Search Images Maps Play YouTube News Gmail Drive More »
Sign in
Screen reader users: click this link for accessible mode. Accessible mode has the same essential features but works better with your reader.

Patents

  1. Advanced Patent Search
Publication numberUS4319819 A
Publication typeGrant
Application numberUS 06/121,385
Publication dateMar 16, 1982
Filing dateFeb 14, 1980
Priority dateFeb 14, 1980
Publication number06121385, 121385, US 4319819 A, US 4319819A, US-A-4319819, US4319819 A, US4319819A
InventorsJerome W. Lindenfelser
Original AssigneePhoto Control Corporation
Export CitationBiBTeX, EndNote, RefMan
External Links: USPTO, USPTO Assignment, Espacenet
Reflex shutter
US 4319819 A
Abstract
A camera having shutter means for momentarily exposing film in a film plane to a light image from the camera lens. The shutter includes an arcuate shutter plate having an aperture therethrough aligned with the optical path of light through the lens, a mirror support bearing a mirror and mounted to the housing and pivotable between cocked and uncocked positions, the mirror support in its cocked position positioning the mirror between the aperture in the film plane to mask the film plane from the lens, and an arcuate masking plate mounted in the housing and swingable on the opposite side of the aperture plate from the mirror support between a cocked position out of alignment with the optical path and an uncocked position in the optical path and masking the aperture from the lens. The camera includes means urging the mirror support, and means urging the exterior masking plate, respectively, toward their uncocked positions.
Images(4)
Previous page
Next page
Claims(4)
We claim:
1. In a photographic camera having a housing bearing an objective lens, a viewfinder and a film plane within the housing disposed on the optical path through the lens:
shutter means for momentarily exposing the film plane to a light image from the lens and comprising
an arcuate, stationary shutter plate having an aperture therethrough aligned with the optical path, the arcuate shutter plate having a generally concave surface confronting the film plane and a generally convex surface confronting the objective lens;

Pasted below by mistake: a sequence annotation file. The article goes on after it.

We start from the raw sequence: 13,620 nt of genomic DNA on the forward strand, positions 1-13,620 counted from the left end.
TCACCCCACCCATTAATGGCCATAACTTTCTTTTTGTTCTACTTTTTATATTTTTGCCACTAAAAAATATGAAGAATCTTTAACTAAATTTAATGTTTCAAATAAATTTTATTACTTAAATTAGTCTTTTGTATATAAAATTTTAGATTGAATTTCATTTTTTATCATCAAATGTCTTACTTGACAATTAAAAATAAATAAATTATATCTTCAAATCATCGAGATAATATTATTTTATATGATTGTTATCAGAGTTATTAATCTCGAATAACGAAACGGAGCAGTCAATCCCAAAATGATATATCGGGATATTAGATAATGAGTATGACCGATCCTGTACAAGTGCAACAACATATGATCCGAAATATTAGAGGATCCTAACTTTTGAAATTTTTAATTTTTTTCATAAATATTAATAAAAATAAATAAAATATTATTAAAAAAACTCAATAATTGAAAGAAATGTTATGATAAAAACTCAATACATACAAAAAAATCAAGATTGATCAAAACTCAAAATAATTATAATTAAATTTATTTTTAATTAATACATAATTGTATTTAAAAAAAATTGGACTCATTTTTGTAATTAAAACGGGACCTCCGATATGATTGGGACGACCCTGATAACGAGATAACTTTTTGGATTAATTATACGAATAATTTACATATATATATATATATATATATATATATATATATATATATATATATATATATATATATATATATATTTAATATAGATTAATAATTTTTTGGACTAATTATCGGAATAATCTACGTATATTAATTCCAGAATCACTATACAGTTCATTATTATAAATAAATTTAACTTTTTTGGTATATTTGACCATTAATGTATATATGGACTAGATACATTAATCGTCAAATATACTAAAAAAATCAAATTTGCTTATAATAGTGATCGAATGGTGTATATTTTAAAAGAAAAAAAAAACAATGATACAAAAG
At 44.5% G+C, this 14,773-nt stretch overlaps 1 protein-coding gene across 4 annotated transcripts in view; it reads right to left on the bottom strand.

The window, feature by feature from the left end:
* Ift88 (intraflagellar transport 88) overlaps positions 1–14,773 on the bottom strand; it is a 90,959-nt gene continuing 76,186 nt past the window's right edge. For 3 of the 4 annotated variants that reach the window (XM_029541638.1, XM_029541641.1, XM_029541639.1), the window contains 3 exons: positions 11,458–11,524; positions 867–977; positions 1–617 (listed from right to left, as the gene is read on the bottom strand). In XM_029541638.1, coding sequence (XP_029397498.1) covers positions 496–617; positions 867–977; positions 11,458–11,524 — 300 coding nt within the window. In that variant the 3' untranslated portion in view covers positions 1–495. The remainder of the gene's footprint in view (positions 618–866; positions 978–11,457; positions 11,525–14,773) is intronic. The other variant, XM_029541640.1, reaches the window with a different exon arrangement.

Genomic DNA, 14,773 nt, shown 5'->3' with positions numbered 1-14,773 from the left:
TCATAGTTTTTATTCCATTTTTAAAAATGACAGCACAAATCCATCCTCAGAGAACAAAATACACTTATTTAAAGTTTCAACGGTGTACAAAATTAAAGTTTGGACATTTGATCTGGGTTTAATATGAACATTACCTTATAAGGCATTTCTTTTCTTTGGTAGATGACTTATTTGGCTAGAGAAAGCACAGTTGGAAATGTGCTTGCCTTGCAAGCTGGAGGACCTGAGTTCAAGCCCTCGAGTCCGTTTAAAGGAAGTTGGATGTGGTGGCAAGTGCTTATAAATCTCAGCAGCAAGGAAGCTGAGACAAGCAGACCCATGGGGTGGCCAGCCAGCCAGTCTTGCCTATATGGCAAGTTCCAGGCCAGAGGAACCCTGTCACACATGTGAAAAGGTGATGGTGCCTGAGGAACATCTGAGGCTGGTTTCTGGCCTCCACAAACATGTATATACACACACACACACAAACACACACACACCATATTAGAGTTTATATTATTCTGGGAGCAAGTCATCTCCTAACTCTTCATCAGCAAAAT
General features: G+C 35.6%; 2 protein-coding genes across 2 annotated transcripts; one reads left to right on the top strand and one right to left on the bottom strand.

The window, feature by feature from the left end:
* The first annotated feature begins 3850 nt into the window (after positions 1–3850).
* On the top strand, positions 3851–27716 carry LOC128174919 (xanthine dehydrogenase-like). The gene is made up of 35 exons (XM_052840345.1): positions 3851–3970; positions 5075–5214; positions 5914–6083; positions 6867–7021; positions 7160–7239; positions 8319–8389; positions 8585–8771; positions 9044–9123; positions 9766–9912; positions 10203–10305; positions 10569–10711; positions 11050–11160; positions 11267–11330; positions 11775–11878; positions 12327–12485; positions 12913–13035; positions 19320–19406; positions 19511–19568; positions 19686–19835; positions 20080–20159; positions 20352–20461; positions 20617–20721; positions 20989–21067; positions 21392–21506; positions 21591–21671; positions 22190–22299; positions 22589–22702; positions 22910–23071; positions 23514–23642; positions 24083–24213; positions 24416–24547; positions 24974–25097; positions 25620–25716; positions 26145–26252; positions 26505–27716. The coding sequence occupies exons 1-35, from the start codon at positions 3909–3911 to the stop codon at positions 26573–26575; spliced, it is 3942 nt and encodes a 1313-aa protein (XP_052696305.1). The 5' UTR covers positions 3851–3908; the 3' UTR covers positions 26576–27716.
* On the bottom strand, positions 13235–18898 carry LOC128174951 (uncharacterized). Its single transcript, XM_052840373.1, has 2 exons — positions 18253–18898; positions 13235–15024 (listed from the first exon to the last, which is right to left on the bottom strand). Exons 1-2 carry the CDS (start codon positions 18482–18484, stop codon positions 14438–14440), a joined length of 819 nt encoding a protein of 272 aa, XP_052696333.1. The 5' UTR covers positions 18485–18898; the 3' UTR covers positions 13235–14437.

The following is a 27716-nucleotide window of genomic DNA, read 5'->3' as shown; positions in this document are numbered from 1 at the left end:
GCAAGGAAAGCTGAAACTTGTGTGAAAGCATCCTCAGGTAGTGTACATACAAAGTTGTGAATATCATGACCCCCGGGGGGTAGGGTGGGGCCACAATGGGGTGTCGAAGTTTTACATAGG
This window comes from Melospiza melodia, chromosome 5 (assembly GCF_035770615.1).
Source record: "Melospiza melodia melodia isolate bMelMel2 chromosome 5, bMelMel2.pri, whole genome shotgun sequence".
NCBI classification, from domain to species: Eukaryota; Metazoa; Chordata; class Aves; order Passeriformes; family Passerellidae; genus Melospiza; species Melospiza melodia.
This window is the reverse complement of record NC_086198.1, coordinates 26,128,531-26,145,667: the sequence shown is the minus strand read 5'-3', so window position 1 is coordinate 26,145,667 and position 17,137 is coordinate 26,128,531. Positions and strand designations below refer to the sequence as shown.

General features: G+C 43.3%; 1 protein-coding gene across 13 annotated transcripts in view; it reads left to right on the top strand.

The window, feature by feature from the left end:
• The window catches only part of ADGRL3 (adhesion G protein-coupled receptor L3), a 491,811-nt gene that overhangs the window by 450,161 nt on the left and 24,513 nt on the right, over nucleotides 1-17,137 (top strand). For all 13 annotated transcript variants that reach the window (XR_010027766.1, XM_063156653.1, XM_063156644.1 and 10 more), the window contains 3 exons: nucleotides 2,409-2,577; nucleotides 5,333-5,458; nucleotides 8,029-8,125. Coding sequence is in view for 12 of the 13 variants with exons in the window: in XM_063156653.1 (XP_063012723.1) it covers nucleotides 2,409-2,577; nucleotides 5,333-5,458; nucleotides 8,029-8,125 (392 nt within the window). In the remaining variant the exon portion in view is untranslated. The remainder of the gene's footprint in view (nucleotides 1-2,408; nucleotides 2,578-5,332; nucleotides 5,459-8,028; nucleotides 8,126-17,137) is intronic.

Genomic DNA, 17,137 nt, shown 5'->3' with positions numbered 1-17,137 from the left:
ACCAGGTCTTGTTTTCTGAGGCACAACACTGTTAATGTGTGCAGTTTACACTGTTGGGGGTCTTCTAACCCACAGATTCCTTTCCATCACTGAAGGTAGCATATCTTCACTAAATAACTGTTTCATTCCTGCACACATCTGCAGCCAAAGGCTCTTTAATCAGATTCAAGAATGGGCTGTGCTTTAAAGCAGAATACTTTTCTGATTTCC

a mirror support bearing a mirror and mounted to the housing but swingable along but spaced from the generally concave surface of the arcuate shutter plate between cocked and uncocked positions, the mirror support in its cocked position positioning the mirror between the aperture and the film plane to mask the film plane from the lens, and unmasking the film plane from the lens as the mirror support swings toward its uncocked position;
an arcuate masking plate mounted to the housing and having an inner generally concave surface confronting the exterior, generally convex surface of the shutter plate, the masking plate being swingable between a cocked position out of alignment with the optical path and an uncocked position masking the aperture from the lens; and
means for sequentially releasing the mirror support and masking plate from their cocked positions to their uncocked positions, respectively to expose the film plane to a light image through the lens.
2. The camera of claim 1 in which the arcuate shutter plate is provided with an inner, concave surface and an outer, convex surface, the mirror support including an arcuate plate moveable along the inner concave surface of the shutter plate and the arcuate masking plate having an inner concave surface similar to and moveable exteriorly across the exterior convex surface of the shutter plate.
3. The camera of claim 1 including rotating means, linking means linking the rotating means to the mirror support to translate rotation of the rotating means to reciprocating swinging movement of the mirror support, the rotating means and linking means coacting to cause the mirror support to swing through its uncocked position as the rotating means rotates through a predetermined angle.
4. In a photographic camera having a housing bearing an objective lens, a view finder and a film plane within the housing disposed on the optical path through the lens: